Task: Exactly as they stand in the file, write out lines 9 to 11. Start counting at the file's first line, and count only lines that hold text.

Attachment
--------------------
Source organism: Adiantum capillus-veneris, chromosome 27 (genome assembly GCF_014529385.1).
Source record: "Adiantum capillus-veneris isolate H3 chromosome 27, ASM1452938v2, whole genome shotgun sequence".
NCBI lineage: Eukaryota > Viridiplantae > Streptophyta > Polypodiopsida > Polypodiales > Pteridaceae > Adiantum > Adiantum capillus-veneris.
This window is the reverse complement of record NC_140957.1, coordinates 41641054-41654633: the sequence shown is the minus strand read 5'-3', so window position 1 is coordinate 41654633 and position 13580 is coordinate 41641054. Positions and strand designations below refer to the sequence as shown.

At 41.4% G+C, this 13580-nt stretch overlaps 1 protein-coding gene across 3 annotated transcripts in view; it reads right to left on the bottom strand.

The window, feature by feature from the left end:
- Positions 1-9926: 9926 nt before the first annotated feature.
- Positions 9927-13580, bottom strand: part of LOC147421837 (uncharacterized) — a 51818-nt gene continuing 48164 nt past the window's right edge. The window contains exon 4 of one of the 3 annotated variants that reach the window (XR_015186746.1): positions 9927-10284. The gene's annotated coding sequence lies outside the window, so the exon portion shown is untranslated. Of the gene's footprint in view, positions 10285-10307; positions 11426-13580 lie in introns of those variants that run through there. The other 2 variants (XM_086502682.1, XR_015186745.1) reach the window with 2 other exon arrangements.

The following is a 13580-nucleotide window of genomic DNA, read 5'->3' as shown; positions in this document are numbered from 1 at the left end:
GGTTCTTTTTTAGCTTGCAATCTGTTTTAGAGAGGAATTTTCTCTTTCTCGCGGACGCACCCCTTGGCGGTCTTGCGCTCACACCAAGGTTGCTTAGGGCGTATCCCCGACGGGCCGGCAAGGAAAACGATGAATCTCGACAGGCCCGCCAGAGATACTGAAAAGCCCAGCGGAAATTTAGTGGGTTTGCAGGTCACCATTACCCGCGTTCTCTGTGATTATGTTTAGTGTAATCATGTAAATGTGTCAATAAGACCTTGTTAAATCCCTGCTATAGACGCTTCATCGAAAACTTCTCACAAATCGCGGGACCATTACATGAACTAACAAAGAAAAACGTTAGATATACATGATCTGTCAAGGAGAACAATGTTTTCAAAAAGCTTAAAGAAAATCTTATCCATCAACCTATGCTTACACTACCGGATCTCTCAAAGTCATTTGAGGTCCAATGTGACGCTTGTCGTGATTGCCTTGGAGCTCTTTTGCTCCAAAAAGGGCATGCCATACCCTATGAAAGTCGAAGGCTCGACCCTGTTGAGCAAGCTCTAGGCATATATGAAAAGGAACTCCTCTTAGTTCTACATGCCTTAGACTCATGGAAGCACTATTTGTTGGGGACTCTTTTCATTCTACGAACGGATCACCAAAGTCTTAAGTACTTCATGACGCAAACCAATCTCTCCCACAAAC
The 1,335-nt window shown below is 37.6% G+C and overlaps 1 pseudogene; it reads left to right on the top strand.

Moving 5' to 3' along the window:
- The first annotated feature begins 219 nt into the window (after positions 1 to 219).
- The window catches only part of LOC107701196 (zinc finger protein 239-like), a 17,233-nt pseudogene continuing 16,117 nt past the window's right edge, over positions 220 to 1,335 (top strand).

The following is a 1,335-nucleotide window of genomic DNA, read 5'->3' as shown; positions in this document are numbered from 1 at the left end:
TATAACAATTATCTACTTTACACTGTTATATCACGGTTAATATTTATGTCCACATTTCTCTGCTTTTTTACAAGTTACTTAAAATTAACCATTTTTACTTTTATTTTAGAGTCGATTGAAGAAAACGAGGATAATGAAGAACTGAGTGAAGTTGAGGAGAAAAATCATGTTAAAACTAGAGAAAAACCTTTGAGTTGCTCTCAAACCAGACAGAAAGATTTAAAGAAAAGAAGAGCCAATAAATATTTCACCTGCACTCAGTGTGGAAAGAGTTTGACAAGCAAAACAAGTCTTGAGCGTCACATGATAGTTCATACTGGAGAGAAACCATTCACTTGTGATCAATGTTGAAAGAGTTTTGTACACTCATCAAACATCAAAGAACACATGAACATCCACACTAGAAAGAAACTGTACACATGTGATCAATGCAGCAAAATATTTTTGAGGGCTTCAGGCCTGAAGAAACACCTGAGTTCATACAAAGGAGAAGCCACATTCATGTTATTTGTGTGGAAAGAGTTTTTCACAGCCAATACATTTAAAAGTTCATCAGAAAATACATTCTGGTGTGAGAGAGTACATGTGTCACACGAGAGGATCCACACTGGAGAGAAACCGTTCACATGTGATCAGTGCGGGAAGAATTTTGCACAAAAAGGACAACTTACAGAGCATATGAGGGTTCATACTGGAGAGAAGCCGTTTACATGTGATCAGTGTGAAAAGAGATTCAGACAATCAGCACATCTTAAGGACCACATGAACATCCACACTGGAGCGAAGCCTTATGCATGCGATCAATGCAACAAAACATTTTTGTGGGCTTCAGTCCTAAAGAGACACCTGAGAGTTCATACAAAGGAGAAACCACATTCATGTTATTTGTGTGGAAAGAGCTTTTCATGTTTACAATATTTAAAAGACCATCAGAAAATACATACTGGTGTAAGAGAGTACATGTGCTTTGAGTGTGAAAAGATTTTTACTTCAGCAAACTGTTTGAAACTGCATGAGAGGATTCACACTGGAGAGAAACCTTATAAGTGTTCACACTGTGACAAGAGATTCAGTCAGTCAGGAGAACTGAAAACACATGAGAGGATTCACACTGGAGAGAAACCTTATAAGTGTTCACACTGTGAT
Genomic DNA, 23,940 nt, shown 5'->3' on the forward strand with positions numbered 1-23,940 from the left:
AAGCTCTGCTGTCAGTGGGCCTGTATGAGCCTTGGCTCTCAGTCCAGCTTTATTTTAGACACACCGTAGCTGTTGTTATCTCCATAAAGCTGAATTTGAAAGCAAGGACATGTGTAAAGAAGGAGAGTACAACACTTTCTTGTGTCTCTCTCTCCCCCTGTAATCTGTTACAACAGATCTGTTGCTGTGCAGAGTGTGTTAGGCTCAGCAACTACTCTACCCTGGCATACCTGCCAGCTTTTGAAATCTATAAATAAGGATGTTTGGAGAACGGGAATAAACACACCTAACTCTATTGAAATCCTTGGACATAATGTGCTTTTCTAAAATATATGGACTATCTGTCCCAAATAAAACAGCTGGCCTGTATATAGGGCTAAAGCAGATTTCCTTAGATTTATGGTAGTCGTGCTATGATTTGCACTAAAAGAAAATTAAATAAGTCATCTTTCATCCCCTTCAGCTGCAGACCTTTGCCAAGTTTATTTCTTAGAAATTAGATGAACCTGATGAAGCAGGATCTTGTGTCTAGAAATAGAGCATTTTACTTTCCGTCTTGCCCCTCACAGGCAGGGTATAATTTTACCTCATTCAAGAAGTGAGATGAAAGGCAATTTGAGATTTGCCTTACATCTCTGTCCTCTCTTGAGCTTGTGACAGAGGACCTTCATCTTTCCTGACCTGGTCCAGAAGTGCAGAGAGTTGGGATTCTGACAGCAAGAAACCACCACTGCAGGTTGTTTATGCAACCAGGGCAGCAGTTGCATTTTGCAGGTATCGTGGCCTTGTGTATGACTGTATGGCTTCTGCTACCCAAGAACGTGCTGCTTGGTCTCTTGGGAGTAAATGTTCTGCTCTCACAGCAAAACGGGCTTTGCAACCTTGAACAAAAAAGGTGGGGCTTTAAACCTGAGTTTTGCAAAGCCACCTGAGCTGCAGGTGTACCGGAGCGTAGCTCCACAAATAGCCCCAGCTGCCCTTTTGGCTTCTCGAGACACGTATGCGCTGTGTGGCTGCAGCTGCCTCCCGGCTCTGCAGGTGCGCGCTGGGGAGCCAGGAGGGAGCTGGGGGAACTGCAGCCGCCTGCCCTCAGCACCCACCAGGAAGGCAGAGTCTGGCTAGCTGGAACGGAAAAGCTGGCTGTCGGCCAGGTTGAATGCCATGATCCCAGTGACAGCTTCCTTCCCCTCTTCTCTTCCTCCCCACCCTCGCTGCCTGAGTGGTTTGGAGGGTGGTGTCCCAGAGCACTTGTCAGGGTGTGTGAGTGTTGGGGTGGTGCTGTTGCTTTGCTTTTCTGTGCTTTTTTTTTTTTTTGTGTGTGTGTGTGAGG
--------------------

The following is a 13580-nucleotide window of genomic DNA, read 5'->3' as shown; positions in this document are numbered from 1 at the left end:
GGTTCTTTTTTAGCTTGCAATCTGTTTTAGAGAGGAATTTTCTCTTTCTCGCGGACGCACCCCTTGGCGGTCTTGCGCTCACACCAAGGTTGCTTAGGGCGTATCCCCGACGGGCCGGCAAGGAAAACGATGAATCTCGACAGGCCCGCCAGAGATACTGAAAAGCCCAGCGGAAATTTAGTGGGTTTGCAGGTCACCATTACCCGCGTTCTCTGTGATTATGTTTAGTGTAATCATGTAAATGTGTCAATAAGACCTTGTTAAATCCCTGCTATAGACGCTTCATCGAAAACTTCTCACAAATCGCGGGACCATTACATGAACTAACAAAGAAAAACGTTAGATATACATGATCTGTCAAGGAGAACAATGTTTTCAAAAAGCTTAAAGAAAATCTTATCCATCAACCTATGCTTACACTACCGGATCTCTCAAAGTCATTTGAGGTCCAATGTGACGCTTGTCGTGATTGCCTTGGAGCTCTTTTGCTCCAAAAAGGGCATGCCATACCCTATGAAAGTCGAAGGCTCGACCCTGTTGAGCAAGCTCTAGGCATATATGAAAAGGAACTCCTCTTAGTTCTACATGCCTTAGACTCATGGAAGCACTATTTGTTGGGGACTCTTTTCATTCTACGAACGGATCACCAAAGTCTTAAGTACTTCATGACGCAAACCAATCTCTCCCACAAAC
The 1,335-nt window shown below is 37.6% G+C and overlaps 1 pseudogene; it reads left to right on the top strand.